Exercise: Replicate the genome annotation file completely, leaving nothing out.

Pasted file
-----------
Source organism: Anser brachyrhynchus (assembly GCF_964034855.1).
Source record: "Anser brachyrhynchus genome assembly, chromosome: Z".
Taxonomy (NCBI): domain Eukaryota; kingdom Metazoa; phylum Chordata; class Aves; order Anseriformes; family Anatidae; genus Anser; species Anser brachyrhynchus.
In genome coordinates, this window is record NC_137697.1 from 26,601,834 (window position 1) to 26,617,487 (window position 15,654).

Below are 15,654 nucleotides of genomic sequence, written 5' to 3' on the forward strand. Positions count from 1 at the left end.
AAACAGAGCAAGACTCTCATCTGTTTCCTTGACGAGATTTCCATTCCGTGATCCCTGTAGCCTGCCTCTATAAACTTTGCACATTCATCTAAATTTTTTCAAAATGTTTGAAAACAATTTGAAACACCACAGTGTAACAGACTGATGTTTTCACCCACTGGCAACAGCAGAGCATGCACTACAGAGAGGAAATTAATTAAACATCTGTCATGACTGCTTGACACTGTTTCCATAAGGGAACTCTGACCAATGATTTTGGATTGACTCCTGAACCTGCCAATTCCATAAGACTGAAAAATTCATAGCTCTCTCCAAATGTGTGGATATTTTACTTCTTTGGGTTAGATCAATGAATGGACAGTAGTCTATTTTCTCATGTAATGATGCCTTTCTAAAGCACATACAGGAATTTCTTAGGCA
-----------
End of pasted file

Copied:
Source organism: Anser brachyrhynchus (assembly GCF_964034855.1).
Source record: "Anser brachyrhynchus genome assembly, chromosome: Z".
Taxonomy (NCBI): domain Eukaryota; kingdom Metazoa; phylum Chordata; class Aves; order Anseriformes; family Anatidae; genus Anser; species Anser brachyrhynchus.
In genome coordinates, this window is record NC_137697.1 from 26,601,834 (window position 1) to 26,617,487 (window position 15,654).

Below are 15,654 nucleotides of genomic sequence, written 5' to 3' on the forward strand. Positions count from 1 at the left end.
AAACAGAGCAAGACTCTCATCTGTTTCCTTGACGAGATTTCCATTCCGTGATCCCTGTAGCCTGCCTCTATAAACTTTGCACATTCATCTAAATTTTTTCAAAATGTTTGAAAACAATTTGAAACACCACAGTGTAACAGACTGATGTTTTCACCCACTGGCAACAGCAGAGCATGCACTACAGAGAGGAAATTAATTAAACATCTGTCATGACTGCTTGACACTGTTTCCATAAGGGAACTCTGACCAATGATTTTGGATTGACTCCTGAACCTGCCAATTCCATAAGACTGAAAAATTCATAGCTCTCTCCAAATGTGTGGATATTTTACTTCTTTGGGTTAGATCAATGAATGGACAGTAGTCTATTTTCTCATGTAATGATGCCTTTCTAAAGCACATACAGGAATTTCTTAGGCA